(Another break from the road trip while I gas up the truck.)
The postcard showed five women in jazzy hats. The backdrop was a dappled pink. Not a scene, just something painted in. June started to throw the postcard away, and then she hesitated.
Simetimes, though, the effort required to do that was just too much and Molly gave up. Her intentions were good, but with the way things were these days, she simply couldn’t manage.
She looked around the room, wondering where her postcard collection was. “If I were a postcard,” she asked, “Where would I be?” She decided to start her search in the second bedroom, the one she hadn’t been in for years. She vaguely recalled seeing some postcards in there a long time ago.
Molly struggled out of her chair and slowly made her way to the hallway and the second bedroom. She never called it a “guest room” because it had been so many years since she’d had an overnight guest, well… She just couldn’t remember when. That’s how things are these days, she thought.
She stood at the door opening and said “Postcards, postcards, where are you?” A few minutes later, Molly decided she would save the search for another day, and made her way down the hall to the kitchen where she slipped the postcard under the edge of a stack of magazines on the counter—the ones she meant to read some day.
“The keepers” she called them, but it seemed she never had time to get at them. That’s how things are these days, she thought.
Exhausted from her efforts, Molly sat down on the pile of clothing in front of the washer and dryer. I really should get to these clothes, but I just don’t have the energy, she thought. After a while, Molly fell asleep on the pile.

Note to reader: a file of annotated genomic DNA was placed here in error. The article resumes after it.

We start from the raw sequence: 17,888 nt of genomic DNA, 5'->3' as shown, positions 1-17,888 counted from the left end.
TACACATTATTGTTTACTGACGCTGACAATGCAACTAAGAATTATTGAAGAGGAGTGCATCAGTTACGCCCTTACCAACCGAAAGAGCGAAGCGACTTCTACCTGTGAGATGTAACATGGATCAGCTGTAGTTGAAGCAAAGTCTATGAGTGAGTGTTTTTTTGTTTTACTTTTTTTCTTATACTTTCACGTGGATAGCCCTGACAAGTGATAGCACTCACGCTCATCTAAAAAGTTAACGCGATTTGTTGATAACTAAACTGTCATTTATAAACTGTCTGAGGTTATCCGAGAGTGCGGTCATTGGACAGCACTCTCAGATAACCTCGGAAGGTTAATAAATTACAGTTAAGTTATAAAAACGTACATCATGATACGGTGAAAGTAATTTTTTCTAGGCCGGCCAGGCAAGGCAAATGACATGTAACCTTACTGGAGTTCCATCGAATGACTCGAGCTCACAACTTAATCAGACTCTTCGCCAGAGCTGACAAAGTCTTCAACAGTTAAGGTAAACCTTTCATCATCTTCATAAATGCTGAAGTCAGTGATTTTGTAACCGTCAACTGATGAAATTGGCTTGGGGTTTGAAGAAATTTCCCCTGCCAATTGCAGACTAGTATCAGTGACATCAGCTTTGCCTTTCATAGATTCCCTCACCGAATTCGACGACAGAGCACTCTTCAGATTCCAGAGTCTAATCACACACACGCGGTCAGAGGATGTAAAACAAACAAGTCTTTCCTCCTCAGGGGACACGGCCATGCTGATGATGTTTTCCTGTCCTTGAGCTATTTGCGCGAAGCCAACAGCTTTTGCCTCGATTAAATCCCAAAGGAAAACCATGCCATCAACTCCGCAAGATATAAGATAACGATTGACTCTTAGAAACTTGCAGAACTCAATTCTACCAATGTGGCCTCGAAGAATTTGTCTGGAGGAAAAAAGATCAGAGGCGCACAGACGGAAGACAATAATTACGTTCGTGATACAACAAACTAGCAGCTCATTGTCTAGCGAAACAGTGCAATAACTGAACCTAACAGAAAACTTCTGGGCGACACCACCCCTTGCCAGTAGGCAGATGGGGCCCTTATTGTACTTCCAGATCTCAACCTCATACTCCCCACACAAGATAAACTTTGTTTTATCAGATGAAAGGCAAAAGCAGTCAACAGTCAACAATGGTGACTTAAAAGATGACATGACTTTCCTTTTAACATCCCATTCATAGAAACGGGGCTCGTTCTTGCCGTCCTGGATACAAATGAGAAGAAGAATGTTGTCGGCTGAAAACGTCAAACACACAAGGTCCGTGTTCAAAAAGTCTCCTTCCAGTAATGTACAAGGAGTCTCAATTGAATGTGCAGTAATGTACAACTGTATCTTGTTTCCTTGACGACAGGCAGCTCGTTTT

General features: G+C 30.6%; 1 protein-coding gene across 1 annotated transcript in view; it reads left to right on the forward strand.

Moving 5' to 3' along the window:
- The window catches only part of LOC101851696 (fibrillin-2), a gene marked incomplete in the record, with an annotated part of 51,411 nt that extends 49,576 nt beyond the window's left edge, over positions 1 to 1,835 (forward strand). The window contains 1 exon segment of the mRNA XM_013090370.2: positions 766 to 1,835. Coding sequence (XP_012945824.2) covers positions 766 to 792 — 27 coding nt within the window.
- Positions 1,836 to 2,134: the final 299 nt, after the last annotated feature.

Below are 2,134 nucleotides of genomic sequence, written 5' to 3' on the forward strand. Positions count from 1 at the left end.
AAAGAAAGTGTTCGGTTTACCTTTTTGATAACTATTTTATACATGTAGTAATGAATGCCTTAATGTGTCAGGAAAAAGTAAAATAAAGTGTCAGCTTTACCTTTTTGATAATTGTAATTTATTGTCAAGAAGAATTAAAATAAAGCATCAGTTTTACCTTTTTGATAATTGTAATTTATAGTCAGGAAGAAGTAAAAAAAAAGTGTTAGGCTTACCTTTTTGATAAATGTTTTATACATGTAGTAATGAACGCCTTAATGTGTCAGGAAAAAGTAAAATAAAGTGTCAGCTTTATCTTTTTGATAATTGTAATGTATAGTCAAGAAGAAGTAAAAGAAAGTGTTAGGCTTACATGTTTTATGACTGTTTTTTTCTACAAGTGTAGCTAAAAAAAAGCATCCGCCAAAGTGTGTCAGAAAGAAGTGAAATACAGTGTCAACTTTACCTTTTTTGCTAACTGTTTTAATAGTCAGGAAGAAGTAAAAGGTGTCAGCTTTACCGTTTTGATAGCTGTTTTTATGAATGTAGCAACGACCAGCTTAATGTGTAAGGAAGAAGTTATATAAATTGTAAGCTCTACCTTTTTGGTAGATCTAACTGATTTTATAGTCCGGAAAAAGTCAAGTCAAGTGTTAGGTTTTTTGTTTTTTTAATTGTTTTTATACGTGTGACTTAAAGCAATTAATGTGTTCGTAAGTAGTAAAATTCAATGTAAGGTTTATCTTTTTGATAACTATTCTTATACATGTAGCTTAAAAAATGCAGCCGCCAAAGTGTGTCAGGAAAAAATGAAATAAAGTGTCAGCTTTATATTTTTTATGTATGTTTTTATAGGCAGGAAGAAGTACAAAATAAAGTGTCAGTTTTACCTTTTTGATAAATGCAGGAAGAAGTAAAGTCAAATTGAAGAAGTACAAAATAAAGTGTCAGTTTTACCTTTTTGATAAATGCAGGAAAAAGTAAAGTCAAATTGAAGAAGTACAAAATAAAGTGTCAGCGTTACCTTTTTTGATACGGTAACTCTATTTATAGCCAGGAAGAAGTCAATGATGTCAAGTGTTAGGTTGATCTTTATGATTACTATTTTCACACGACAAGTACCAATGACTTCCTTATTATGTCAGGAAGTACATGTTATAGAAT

When she awoke, Molly thought she should make an effort at tidying the house because she was expecting guests the next day. It seemed such an overwhelming project that she was exhausted just thinking about it. It was so difficult to move these days, and, well, that’s just how things are now.
Molly realized she was hungry and decided to order pizza. Now she had to find her cordless phone. She tried to recall when she’d used it last and figured it was the last time she’d ordered takeout.
When was that? Was it last night? This morning? Two days ago? She couldn’t remember. Well, she thought, that’s the norm these days.
She struggled through the few parts of the house that she actually used and finally found her phone in the living room on top of a large package of paper towels she’d left by the front door. At least I could put these paper towels in the pantry, thought Molly, but by the time she’d speed-dialed the pizza parlor, she’d forgotten about the towels and putting them away. Just like always these days.
Molly woke up the next morning and grabbed a slice of left-over pizza for breakfast. Her guests would be here any minute, she realized. Whatever will they think? This is frightening, she thought, and realized she didn’t think she could go through with this. She jumped when she heard the knock at the door.
“Hello, Molly. I’m Dr. Laurel Baines. I’m a licensed psychologist and I specialize in hoarding disorders. I’m here to help you today.”
“Come in,” said Molly, “If you can find room.”